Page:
As mentioned in previous blogs, Agile is a cyclical development method that begins with gathering User Stories. These team then identifies a few User Stories to serve as the product backlog for the leg of the sprint. From there, task cards are derived from each item in the backlog. These cards show the individual steps developers need to take to make the product fulfill each User Story (Ambler & Holitza). The task cards are placed on a board, arranged into an organized matrix used to display the overall progress on the current sprint’s product backlog. This task board makes the progress easily visible to all members of the project, from the developers to the product owner.

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An example of an Agile task board, listing all tasks and their estimated completion time (Hughes, 2013).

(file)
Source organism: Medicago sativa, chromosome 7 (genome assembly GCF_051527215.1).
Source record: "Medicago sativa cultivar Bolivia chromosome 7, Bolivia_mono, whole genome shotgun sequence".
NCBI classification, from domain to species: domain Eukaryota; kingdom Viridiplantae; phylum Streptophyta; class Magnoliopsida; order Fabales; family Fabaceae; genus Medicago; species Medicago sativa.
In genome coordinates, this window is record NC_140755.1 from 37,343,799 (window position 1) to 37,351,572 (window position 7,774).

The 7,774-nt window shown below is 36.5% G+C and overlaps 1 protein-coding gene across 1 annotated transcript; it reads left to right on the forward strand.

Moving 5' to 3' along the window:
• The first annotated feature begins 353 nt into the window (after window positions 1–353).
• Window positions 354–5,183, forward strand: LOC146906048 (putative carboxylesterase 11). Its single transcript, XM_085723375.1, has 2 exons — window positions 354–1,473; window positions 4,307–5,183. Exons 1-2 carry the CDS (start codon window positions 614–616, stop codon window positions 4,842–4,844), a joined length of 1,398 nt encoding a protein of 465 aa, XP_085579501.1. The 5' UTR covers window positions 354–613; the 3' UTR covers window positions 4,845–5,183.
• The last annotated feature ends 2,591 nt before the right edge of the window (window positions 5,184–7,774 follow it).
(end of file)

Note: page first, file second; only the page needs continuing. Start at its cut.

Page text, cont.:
The organization of the board is fairly simple, as seen above, but it remains effective nonetheless. Every User Story is shown on the leftmost column of the board, sorted by priority. Then in each story’s row, all tasks are organized by current status, as shown in the example image above. This method of listing the current tasks is advantageous over others as quality assurance is built into the process (Hughes 2013). Every task that gets listed on the board has to go through multiple layers of validation. For example, in the image above, a developer must first write a test, another developer must then use the tests, and finally, the product owner must confirm that every unit fulfills the business needs of the product. Additionally, the board provides a single, central focus to the team.

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An example of a burndown chart. Left, a chart with perfect progress. Right, a chart showing some trouble (Hughes, 2013).